Bill Justice’s still is very appealing and has cute proportions. This can very easily be seen in both his animation on Bambi and on the Chip ‘N Dale shorts. Also he had a great sense of staging and action. Study his scene of goofy with the golf club (it’s in the Disney Archives Animation Book) and you’ll see what I mean. Spacing too was another one of Bill’s assets in his scenes.

 

     The impact Justice has had on Disney exceeds Disney Animation. He had a huge impact on WED and Disney television as well as stop-motion animation. Noah’s Ark was a groundbreaking stop motion film and helped pave the way for further exploration into the art form. I personally am not a big stop-motion animation fan and don’t think the characters are very believable when it’s used but it’s still animation and Bill Justice was a crucial figure in its development.  Also he kept the quality of Disney shorts high way after most of the most talented animators had long committed to only doing features.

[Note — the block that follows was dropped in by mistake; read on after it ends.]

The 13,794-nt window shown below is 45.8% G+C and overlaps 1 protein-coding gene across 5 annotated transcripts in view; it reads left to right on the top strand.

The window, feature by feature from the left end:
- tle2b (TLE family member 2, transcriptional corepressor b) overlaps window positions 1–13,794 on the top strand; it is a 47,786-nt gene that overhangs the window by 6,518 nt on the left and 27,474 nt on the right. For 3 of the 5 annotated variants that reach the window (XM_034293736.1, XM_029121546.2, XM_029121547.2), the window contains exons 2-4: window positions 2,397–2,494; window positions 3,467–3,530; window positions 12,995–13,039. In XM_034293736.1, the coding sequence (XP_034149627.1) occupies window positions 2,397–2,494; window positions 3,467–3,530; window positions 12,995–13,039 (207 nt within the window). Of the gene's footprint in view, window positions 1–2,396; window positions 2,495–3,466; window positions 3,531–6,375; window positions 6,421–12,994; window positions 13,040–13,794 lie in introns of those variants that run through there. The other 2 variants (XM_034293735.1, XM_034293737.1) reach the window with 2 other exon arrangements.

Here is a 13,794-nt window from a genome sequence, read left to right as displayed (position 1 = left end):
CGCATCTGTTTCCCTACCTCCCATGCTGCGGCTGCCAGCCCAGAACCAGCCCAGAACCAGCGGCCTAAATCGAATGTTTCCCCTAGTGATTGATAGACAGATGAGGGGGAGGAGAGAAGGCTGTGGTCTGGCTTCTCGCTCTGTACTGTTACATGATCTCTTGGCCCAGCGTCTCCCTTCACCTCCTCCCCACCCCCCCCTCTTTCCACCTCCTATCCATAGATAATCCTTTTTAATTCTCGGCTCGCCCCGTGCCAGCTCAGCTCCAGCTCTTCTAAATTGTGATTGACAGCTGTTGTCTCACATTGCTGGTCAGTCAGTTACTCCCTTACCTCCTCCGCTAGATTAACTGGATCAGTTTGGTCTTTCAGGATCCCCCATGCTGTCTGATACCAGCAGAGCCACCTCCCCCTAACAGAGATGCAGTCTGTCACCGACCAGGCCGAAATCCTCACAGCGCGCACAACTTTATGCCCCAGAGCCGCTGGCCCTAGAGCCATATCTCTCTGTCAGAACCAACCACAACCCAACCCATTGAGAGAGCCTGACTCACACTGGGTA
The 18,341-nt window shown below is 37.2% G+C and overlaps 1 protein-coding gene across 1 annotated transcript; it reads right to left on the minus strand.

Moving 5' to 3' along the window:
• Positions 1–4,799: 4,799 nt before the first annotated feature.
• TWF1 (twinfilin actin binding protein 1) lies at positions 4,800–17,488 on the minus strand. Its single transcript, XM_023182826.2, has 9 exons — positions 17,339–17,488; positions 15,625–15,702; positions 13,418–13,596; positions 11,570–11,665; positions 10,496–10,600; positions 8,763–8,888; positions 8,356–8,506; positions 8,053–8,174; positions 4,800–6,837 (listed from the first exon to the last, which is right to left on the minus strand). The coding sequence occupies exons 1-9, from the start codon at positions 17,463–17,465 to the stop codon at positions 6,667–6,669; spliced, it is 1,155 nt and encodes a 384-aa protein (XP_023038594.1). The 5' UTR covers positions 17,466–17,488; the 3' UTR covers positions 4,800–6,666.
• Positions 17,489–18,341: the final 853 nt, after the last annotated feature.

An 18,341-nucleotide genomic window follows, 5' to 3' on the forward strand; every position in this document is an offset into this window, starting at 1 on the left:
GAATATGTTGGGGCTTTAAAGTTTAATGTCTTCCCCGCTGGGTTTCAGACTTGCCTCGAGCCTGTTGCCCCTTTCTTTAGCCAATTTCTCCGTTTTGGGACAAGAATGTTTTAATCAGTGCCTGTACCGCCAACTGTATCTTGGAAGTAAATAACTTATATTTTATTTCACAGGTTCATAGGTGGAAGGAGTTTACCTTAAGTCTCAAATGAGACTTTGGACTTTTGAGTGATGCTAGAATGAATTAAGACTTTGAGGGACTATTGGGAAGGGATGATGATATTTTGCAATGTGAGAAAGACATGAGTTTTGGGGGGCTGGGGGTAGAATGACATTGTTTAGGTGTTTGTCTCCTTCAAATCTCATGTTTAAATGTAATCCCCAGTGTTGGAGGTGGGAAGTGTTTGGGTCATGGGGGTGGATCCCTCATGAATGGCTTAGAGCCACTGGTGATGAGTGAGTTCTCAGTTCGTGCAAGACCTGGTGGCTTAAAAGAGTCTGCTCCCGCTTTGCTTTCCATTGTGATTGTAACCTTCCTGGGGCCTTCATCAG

I think Bill Justice should be a great inspiration to anyone in any aspect of the animation industry or that has any interest in the Disney Company. He did a wider variety of work and projects than almost anybody in the company’s history. Also he was a great animator as well as a superb director. Last Bill’s spirit and dedication was very helpful for both Disney animators and fans for decades. Thank you Bill Justice for your contributions and we’ll miss you greatly.

Justice’s Work

Snow White- Assistant Animator

Fantasia- Animator on Pastoral Role

Bambi- Animator on Thumper

Saludos Amigos- Animator

Victory Through Airpower- Animator

Three Caballeros- Animator

Make Mine Music- Animator on All the Cats Join In sequence

Alice in Wonderland- Animator on White Rabbit and Flowers

Peter Pan- Animator on Lost Boys and Children

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One Response to “29. Bill Justice”

  1. Hello I am from Indianapolis in. I think I have come across an original portrait by Bill Justice. Could you point me in the right direction on how to get it appraised and do more research on it.
    Thank you

    Sent from my iPhone